Submitting Questions for "In the Now - Q&A with Carla L. Rueckert" - Printable Version
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RE: Submitting Questions for "In the Now - Q&A with Carla L. Rueckert" - Gemini Wolf - 04-15-2013 07:09 PM
Question for Carla. Are your physical troubles due to being attacked by Orion during your Ra channelings?
RE: Submitting Questions for "In the Now - Q&A with Carla L. Rueckert" - Not Sure - 04-16-2013 07:00 AM
What do you feel about the following saying:
"Once you know how to get back, you've already crossed over."
"81.13 Questioner: We have already discussed the Significator, so I will skip number thirteen. The Transformation of the Body is called Death, for with death the body is transformed to a higher vibrational body for additional learning. Is this correct?
Ra: I am Ra. This is correct and may be seen to be additionally correct in that each moment and certainly each diurnal period of the bodily incarnation offers death and rebirth to one which is attempting to use the catalyst which is offered it."
2nd. Can you explain to me how you see Death as existing(is there death), where would it be (How is it theoretically possible to die, for real.) and what would its influence be(what would death actually cause, if such a thing exists), as opposed to viewing death as a very long vacation away from the people you like now until they can see you again at which point you'll "communally" decide the next "experience/octave". For example.
If you leave your body behind and never use that form again, have you died.
If you leave your body behind, but plan to use it again and maintain it but it is not living, have you died.
If you imagine yourself as having a body and simply stop imagining, have you died.
If you imagine yourself as having imagined yourself (dream a dream) and you die in the imagination and you "wake" up in a higher level of reality, have you died?
Or is "you" nothing more than the singular long time line of my experiences. That is to say, if I choose to stand up, does a real version of me that chooses to sit down, die. If not, then how do you fit into a single world view both the existence of the self as the omnipotent creator as well as the existence and experience of death.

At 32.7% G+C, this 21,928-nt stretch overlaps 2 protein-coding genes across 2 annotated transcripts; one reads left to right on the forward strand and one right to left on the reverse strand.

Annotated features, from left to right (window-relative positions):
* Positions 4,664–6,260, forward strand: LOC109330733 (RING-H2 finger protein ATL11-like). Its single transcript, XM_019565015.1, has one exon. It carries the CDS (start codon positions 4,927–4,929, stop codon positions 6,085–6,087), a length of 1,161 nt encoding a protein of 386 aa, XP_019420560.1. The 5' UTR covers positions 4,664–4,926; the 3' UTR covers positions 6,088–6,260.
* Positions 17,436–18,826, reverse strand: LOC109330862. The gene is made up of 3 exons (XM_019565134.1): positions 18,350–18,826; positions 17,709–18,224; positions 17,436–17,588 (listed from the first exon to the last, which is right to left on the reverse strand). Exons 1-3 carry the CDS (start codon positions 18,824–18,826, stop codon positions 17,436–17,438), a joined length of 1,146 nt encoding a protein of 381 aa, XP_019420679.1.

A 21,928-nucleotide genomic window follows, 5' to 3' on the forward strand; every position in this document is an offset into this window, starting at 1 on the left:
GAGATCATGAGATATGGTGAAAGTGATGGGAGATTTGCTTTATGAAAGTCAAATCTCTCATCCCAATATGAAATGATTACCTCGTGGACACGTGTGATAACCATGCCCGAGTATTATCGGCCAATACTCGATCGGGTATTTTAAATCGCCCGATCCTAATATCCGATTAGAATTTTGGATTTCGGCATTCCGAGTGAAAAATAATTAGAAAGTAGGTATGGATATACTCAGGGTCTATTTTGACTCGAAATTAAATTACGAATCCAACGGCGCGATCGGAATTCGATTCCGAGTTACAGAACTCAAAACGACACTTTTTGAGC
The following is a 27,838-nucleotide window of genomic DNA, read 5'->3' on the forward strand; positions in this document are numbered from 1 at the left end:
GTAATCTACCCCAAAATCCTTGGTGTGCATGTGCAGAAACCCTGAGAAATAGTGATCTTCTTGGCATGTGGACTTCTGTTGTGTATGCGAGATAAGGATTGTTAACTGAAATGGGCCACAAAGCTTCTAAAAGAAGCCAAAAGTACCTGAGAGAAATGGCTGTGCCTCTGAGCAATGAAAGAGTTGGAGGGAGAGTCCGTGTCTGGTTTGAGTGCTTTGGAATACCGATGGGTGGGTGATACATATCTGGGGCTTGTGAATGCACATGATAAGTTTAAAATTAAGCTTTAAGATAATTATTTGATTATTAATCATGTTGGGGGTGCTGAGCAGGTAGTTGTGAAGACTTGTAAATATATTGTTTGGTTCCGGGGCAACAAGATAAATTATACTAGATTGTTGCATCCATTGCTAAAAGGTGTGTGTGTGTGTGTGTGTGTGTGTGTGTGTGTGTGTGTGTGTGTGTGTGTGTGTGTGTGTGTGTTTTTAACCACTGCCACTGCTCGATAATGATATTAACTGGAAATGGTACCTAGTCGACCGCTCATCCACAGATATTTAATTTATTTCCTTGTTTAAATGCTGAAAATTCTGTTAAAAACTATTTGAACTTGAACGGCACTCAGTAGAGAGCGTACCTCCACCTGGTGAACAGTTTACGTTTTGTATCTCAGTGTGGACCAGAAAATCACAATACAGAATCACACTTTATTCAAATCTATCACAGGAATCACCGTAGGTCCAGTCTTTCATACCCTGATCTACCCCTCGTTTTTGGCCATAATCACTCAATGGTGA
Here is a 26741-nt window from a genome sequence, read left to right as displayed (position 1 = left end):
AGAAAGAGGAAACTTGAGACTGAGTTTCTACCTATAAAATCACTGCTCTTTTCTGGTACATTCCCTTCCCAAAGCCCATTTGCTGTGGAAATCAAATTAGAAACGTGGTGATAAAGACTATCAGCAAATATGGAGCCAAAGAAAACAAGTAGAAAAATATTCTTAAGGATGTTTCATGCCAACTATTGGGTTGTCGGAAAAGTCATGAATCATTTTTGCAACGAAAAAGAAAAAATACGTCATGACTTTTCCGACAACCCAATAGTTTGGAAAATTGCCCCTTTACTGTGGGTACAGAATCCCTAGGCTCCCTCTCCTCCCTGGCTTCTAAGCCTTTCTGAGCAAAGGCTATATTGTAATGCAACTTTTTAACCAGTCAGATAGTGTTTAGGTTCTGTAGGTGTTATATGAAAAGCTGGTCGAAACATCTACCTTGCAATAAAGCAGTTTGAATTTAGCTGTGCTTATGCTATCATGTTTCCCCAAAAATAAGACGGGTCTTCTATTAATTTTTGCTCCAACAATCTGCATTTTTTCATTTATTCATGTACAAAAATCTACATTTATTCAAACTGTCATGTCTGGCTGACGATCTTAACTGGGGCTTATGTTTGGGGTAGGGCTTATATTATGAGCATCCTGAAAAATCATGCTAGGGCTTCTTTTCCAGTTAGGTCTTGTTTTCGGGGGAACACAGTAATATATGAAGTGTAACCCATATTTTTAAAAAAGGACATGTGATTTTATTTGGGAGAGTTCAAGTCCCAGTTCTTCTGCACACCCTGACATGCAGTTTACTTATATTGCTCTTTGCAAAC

I imagine two people standing next to one another.
I imagine one of them dying.
Did I kill him.
And so on. While all or none of these may or may not be along the lines of how you view and how you would explain or grasp, death. Musings, answers and thoughts on this topic would be appreciated for me and would still help me and mine. Thank you.
Tl;Dr: What is death.
RE: Submitting Questions for "In the Now - Q&A with Carla L. Rueckert" - LastBreath - 04-17-2013 05:49 PM
Q: During meditation have you ever noticed the various ringing tones that are apparently always present in the mind? If so I was wondering if you could comment on that, I have found out that this is referred to in yoga as naad sound. I have experienced various psychic phenomena after meditating on these sounds and I'm very curious about it. And also I was wondering if you know anything about spontaneous ear ringing and what the significance of it occurring in either left or right ear is?
RE: Submitting Questions for "In the Now - Q&A with Carla L. Rueckert" - StormShadow - Today 01:52 AM
Hey Carla and friends,